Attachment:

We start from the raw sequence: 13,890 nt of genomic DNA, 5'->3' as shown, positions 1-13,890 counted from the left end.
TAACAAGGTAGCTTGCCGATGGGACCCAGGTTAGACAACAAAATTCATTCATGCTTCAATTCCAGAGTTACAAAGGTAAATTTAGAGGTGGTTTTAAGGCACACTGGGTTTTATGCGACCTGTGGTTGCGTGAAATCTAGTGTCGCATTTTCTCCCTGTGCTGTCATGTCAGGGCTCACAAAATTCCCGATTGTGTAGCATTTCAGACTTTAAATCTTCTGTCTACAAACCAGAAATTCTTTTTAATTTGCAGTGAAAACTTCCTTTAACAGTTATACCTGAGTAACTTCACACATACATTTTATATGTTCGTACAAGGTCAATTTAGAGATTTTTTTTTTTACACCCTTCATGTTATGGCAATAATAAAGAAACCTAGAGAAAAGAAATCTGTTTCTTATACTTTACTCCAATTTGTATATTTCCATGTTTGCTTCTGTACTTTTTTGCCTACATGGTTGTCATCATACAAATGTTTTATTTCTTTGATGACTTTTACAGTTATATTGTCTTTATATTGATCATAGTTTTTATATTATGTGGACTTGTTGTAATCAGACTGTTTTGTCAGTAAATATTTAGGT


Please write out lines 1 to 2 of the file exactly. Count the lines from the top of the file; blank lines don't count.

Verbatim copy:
We start from the raw sequence: 13,890 nt of genomic DNA, 5'->3' as shown, positions 1-13,890 counted from the left end.
TAACAAGGTAGCTTGCCGATGGGACCCAGGTTAGACAACAAAATTCATTCATGCTTCAATTCCAGAGTTACAAAGGTAAATTTAGAGGTGGTTTTAAGGCACACTGGGTTTTATGCGACCTGTGGTTGCGTGAAATCTAGTGTCGCATTTTCTCCCTGTGCTGTCATGTCAGGGCTCACAAAATTCCCGATTGTGTAGCATTTCAGACTTTAAATCTTCTGTCTACAAACCAGAAATTCTTTTTAATTTGCAGTGAAAACTTCCTTTAACAGTTATACCTGAGTAACTTCACACATACATTTTATATGTTCGTACAAGGTCAATTTAGAGATTTTTTTTTTTACACCCTTCATGTTATGGCAATAATAAAGAAACCTAGAGAAAAGAAATCTGTTTCTTATACTTTACTCCAATTTGTATATTTCCATGTTTGCTTCTGTACTTTTTTGCCTACATGGTTGTCATCATACAAATGTTTTATTTCTTTGATGACTTTTACAGTTATATTGTCTTTATATTGATCATAGTTTTTATATTATGTGGACTTGTTGTAATCAGACTGTTTTGTCAGTAAATATTTAGGT